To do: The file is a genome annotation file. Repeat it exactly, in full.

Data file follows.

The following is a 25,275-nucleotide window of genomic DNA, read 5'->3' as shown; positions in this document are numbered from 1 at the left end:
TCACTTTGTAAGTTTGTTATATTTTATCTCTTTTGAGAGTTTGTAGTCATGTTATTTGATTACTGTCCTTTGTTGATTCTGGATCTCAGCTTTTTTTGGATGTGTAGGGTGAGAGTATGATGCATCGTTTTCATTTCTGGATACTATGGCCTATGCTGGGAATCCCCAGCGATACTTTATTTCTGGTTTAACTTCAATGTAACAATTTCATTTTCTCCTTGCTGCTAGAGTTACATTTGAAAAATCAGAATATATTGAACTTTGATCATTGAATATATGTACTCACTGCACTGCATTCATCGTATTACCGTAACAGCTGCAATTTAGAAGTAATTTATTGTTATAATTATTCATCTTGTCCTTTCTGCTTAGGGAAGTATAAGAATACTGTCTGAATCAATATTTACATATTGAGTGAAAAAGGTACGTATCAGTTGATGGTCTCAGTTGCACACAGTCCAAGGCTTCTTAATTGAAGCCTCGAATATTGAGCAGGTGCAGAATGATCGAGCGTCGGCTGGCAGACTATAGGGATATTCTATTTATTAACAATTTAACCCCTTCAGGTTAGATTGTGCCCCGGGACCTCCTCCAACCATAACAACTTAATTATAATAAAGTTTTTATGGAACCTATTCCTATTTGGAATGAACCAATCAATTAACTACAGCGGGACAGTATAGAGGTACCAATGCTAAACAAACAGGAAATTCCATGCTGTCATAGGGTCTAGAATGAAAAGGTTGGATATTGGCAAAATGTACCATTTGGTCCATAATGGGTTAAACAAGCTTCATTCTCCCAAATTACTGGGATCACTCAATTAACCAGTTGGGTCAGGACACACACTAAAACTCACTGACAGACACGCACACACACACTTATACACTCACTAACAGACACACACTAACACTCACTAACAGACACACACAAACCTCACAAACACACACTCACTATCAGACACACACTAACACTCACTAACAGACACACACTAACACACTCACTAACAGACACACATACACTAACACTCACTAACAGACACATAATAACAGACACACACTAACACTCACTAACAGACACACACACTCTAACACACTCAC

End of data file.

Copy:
The following is a 25,275-nucleotide window of genomic DNA, read 5'->3' as shown; positions in this document are numbered from 1 at the left end:
TCACTTTGTAAGTTTGTTATATTTTATCTCTTTTGAGAGTTTGTAGTCATGTTATTTGATTACTGTCCTTTGTTGATTCTGGATCTCAGCTTTTTTTGGATGTGTAGGGTGAGAGTATGATGCATCGTTTTCATTTCTGGATACTATGGCCTATGCTGGGAATCCCCAGCGATACTTTATTTCTGGTTTAACTTCAATGTAACAATTTCATTTTCTCCTTGCTGCTAGAGTTACATTTGAAAAATCAGAATATATTGAACTTTGATCATTGAATATATGTACTCACTGCACTGCATTCATCGTATTACCGTAACAGCTGCAATTTAGAAGTAATTTATTGTTATAATTATTCATCTTGTCCTTTCTGCTTAGGGAAGTATAAGAATACTGTCTGAATCAATATTTACATATTGAGTGAAAAAGGTACGTATCAGTTGATGGTCTCAGTTGCACACAGTCCAAGGCTTCTTAATTGAAGCCTCGAATATTGAGCAGGTGCAGAATGATCGAGCGTCGGCTGGCAGACTATAGGGATATTCTATTTATTAACAATTTAACCCCTTCAGGTTAGATTGTGCCCCGGGACCTCCTCCAACCATAACAACTTAATTATAATAAAGTTTTTATGGAACCTATTCCTATTTGGAATGAACCAATCAATTAACTACAGCGGGACAGTATAGAGGTACCAATGCTAAACAAACAGGAAATTCCATGCTGTCATAGGGTCTAGAATGAAAAGGTTGGATATTGGCAAAATGTACCATTTGGTCCATAATGGGTTAAACAAGCTTCATTCTCCCAAATTACTGGGATCACTCAATTAACCAGTTGGGTCAGGACACACACTAAAACTCACTGACAGACACGCACACACACACTTATACACTCACTAACAGACACACACTAACACTCACTAACAGACACACACAAACCTCACAAACACACACTCACTATCAGACACACACTAACACTCACTAACAGACACACACTAACACACTCACTAACAGACACACATACACTAACACTCACTAACAGACACATAATAACAGACACACACTAACACTCACTAACAGACACACACACTCTAACACACTCAC